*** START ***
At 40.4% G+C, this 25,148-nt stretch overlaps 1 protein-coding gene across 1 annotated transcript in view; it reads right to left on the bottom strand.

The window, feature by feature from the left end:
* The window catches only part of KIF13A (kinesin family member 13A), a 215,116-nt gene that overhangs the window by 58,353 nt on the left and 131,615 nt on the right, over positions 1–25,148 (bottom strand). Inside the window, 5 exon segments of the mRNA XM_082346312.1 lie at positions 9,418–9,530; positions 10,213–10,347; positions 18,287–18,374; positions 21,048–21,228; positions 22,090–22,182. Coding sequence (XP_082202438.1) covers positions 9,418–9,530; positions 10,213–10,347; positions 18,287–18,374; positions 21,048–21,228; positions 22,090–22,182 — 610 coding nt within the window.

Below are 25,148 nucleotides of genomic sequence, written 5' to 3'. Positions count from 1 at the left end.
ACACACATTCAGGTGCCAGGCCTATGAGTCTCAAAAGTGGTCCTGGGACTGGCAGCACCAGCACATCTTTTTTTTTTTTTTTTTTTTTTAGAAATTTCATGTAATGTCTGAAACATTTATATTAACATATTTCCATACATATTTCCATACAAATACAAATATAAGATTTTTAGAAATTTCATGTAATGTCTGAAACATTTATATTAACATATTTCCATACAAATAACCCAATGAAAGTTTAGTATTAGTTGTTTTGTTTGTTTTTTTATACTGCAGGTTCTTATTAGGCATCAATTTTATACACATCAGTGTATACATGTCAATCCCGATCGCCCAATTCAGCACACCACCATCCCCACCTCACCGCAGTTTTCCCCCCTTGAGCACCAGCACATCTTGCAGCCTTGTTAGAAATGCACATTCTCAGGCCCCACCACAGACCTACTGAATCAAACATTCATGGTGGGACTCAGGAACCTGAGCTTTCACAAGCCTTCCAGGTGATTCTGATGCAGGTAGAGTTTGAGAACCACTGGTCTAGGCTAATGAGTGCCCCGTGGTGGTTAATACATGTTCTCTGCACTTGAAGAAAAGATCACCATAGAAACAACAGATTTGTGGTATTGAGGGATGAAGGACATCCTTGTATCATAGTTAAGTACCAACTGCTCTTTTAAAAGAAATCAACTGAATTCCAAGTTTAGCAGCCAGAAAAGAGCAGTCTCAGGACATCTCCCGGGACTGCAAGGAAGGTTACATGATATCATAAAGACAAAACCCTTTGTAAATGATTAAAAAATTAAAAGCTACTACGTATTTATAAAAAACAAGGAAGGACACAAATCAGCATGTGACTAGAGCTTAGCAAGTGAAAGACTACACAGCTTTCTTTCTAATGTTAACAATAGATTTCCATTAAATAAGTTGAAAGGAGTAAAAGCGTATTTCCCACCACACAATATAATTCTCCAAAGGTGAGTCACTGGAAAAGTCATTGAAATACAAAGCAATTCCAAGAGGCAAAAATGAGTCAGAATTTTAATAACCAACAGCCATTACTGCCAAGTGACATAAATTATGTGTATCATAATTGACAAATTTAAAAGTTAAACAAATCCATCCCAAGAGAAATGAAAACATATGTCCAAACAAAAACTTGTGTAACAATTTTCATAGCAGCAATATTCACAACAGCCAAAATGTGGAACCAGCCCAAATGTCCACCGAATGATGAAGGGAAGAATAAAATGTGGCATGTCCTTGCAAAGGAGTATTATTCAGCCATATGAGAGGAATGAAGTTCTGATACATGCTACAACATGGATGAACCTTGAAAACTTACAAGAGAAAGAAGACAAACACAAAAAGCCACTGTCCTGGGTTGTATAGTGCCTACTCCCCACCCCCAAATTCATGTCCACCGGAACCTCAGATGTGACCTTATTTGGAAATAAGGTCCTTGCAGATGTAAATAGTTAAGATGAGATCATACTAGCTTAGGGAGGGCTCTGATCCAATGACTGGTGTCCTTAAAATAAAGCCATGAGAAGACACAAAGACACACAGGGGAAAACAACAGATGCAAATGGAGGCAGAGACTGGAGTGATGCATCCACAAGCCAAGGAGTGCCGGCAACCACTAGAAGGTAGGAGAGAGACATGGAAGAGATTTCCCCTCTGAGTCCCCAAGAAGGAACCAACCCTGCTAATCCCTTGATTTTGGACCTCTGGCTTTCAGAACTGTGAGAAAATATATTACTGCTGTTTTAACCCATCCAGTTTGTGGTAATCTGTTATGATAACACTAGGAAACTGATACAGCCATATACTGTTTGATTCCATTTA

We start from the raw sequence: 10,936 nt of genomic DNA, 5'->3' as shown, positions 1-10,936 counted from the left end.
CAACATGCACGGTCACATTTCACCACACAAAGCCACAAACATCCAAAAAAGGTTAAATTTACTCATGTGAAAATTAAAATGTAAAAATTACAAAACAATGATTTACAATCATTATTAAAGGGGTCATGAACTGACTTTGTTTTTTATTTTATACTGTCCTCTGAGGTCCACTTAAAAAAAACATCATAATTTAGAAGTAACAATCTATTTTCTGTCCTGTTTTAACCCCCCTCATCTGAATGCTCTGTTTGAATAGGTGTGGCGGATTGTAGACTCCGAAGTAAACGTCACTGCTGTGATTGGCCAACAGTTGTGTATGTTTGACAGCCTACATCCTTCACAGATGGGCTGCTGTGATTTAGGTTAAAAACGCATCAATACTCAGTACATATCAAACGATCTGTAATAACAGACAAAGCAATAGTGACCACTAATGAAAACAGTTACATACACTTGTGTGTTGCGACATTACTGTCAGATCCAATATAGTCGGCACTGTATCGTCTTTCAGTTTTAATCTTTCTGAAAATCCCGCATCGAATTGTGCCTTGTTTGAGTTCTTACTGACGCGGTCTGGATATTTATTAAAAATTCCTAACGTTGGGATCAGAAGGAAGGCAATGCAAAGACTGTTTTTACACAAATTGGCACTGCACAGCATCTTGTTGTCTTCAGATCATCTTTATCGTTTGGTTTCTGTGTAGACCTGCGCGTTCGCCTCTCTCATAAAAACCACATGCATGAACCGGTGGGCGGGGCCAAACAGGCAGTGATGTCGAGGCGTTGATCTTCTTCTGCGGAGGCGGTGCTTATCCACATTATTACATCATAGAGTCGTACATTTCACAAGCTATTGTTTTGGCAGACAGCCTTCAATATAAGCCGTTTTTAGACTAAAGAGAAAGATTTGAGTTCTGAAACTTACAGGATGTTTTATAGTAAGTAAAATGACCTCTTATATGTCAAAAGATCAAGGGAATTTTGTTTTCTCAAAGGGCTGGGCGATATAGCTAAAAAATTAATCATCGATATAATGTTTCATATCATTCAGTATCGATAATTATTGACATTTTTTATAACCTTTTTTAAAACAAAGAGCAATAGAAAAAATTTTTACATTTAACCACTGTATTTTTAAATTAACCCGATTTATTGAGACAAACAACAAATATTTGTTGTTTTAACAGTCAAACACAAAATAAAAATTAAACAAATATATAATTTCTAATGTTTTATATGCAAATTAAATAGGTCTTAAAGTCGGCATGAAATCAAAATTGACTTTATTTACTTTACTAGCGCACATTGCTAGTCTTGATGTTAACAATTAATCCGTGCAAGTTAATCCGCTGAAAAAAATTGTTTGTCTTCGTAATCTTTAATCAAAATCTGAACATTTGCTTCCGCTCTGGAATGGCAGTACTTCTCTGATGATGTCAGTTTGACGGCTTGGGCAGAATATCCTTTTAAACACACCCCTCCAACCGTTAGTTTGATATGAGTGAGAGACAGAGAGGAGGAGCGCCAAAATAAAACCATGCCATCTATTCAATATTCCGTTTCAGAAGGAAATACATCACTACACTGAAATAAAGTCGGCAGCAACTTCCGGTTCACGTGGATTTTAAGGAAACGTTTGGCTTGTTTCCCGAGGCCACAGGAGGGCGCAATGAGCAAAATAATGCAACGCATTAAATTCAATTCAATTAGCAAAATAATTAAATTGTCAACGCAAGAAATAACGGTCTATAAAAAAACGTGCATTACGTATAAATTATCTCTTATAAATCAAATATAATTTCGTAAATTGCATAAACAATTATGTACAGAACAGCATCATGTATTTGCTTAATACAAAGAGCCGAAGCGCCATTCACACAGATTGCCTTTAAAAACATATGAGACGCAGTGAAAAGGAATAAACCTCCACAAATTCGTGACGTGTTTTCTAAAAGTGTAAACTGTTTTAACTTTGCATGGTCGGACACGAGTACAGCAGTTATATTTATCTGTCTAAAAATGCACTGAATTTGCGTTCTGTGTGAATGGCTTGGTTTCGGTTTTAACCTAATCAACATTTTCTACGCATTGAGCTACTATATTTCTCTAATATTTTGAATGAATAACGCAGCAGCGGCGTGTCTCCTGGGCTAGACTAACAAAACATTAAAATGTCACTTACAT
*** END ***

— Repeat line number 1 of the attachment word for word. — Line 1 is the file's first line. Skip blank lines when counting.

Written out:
At 40.4% G+C, this 25,148-nt stretch overlaps 1 protein-coding gene across 1 annotated transcript in view; it reads right to left on the bottom strand.